Here at GMIC 2012, Richard Robinson from Youlu is moderating a panel of speakers from the greater Asian region. Entrepreneurs from Australia, China, Indonesia, India and Thailand each gave their insights into what the start-up environment is like in each country.
Famous Australian entrepreneur and Founder of Kogan Technologies, a maker of electronics, spoke about his experience of building a successful company down under. The best part about being in Australia is clearly the great lifestyle and weather, being from Sydney I can agree. However Australia does suffer from challenges that make doing business harder. A small population of ~20 Million makes the market size difficult to scale, unlike China’s massive 1.3 billion population. That’s why he see’s China as the market any business man can’t afford to overlook. Beyond a small population, Australia’s position, all the way on the other side of the world makes it challenging to communicate with the rest of the world through very different time zones and long haul flights. Ruslan also noted that Australia lacks a very active venture capital industry. However, he reiterated that entrepreneurs should not focus on raising money but instead building a valuable business that makes customers happy. He believes, the first goal is to build a loyal customer community then profit will easily follow then VC’s will seek the company out.
Shieny Aprilla, COO of Agate Studio in Indonesia gave some insight into a country which has the fourth highest population in the world. With a very high mobile penetration, Indonesia like China has great potential. Although feature phones still dominate, smartphone growth is on the rise. One of the biggest challenges in Indonesia is taking online payments because technology and regulation is still immature. Interestingly, mobile carrier billing is more advanced in Indonesia.
Vivek Bhargava, Managing Director of Communicate2 in India gave some very interesting insights into another very exciting market. Unlike China that can shield itself from competition by building Chinese language products and services, India primarily works in English. Paradoxically Vivek believes that this hinders India from growing globally successful technology companies because they automatically compete with a large majority of the English speaking world. For example, China can make a Ren Ren or a Weibo to be used instead of Facebook and Twitter, but India can’t because it simply uses Facebook and Twitter. Another challenge for the startup eco-system in India is that many big company decision making power is still held by people who are 50 years + old. It has only been within the last two years that such executives have realized the power of mobile and internet via social media and networking. Another issue that hinders that amount of start-ups in India is the mentality of ‘how to’ rather than ‘what to do’. Meaning, many Indians can execute tasks and instructions very well, but when it comes to creative thinking, they struggle to come up with innovative ideas.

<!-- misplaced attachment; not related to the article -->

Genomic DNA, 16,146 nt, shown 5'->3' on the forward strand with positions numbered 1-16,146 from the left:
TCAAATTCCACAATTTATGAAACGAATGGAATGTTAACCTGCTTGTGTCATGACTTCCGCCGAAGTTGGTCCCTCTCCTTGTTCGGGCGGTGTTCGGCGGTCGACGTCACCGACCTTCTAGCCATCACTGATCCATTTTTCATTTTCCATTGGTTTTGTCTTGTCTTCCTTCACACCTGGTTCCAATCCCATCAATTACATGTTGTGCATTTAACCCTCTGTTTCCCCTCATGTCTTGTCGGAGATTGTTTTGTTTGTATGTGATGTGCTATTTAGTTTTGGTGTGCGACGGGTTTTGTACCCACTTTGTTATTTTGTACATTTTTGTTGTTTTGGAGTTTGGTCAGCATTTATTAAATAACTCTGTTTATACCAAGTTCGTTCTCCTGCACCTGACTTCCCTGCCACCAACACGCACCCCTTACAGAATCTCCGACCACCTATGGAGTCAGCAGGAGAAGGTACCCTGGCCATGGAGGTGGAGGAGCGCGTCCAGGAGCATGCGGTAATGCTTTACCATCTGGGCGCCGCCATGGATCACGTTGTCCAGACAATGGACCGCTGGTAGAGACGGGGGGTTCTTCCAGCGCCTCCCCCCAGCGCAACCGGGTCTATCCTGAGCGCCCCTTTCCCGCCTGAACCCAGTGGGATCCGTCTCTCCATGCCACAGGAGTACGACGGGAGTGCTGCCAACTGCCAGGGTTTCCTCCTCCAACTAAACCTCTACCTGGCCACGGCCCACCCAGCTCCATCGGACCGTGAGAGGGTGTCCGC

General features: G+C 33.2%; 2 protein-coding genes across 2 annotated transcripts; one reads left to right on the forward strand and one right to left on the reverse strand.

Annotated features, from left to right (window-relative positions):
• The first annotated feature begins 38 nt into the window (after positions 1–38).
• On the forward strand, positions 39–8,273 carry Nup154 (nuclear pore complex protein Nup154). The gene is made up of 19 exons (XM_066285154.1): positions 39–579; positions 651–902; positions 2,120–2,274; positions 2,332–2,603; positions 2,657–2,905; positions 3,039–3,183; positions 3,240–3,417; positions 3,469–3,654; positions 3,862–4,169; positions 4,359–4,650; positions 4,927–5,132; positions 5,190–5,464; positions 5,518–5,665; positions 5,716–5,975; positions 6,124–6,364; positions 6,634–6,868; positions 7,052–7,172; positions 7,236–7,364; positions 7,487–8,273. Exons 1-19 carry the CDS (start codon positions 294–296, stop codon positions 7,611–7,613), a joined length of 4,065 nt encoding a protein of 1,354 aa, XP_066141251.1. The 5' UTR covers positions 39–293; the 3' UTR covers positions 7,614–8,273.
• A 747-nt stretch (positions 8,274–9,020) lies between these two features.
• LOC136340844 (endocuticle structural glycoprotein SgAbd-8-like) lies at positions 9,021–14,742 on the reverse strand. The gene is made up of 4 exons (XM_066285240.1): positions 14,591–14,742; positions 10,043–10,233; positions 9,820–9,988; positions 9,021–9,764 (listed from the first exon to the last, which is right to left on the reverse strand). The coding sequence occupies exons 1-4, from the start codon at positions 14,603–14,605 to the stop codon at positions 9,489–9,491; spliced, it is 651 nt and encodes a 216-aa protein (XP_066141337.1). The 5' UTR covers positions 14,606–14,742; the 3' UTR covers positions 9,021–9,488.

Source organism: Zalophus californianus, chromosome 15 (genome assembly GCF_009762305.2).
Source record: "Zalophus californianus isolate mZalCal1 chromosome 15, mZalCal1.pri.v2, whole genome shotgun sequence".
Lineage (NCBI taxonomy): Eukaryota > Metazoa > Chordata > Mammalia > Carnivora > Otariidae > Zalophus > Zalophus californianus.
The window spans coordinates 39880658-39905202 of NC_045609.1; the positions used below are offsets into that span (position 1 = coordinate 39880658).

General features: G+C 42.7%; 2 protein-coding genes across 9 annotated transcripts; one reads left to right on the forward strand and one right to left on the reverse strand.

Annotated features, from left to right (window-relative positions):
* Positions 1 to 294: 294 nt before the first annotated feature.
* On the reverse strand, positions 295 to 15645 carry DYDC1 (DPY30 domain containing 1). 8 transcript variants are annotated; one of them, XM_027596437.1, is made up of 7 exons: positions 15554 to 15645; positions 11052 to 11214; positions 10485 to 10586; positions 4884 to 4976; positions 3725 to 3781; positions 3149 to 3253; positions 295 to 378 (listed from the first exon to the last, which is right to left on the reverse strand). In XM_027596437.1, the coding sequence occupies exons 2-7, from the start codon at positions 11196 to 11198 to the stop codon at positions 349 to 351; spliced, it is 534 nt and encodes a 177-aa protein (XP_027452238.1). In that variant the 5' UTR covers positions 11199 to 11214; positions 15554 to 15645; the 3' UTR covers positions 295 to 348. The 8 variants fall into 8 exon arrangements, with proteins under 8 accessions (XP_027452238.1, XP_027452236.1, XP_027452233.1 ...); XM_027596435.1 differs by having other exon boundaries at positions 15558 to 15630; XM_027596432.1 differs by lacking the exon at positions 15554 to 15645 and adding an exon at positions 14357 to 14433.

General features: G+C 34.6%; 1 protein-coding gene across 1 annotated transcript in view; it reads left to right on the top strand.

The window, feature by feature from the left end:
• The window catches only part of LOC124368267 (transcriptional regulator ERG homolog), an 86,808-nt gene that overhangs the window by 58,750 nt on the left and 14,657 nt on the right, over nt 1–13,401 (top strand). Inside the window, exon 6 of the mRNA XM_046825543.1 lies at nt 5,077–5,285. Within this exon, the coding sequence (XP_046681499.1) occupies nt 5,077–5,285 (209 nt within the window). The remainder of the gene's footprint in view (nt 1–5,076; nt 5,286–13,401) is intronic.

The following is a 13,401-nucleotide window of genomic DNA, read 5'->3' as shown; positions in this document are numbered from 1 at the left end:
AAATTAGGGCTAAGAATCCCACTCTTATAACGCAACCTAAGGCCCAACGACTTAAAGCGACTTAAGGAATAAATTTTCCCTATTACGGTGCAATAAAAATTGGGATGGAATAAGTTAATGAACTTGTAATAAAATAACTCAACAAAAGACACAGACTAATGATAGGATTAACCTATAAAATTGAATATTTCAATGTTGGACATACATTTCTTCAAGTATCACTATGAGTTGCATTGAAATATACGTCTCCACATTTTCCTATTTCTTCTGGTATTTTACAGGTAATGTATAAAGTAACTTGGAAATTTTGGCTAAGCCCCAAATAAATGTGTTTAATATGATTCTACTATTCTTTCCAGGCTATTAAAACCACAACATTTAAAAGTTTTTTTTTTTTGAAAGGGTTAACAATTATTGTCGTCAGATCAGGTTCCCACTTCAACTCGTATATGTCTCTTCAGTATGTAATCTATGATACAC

Alvin Wang, CEO of Minfo based in Shanghai talked about his perspective about China’s start-up ecosystem. The key challenge start-ups face is the fierce competition from other companies and the giants like Tencent and Sina etc. The speed of China is so fast that it puts alot of pressure on companies to run faster and iterate quicker to outlast the competition. Another main challenge in China is the ability to retain talent. Due to China’s hyper market of growth and size, many people want to be their own entrepreneur. This means many employees will join a start-up to learn and build networks, then will leave to pursue their own startup. Of course this talent switching cost is both draining on time and money. In response to a question, Alvin said Chinese companies have a difficult time expanding outside China for the same reason foreign companies find it difficult to penetrate China. The lack of cultural understanding of international markets, makes it difficult for Chinese companies to localize and succeed.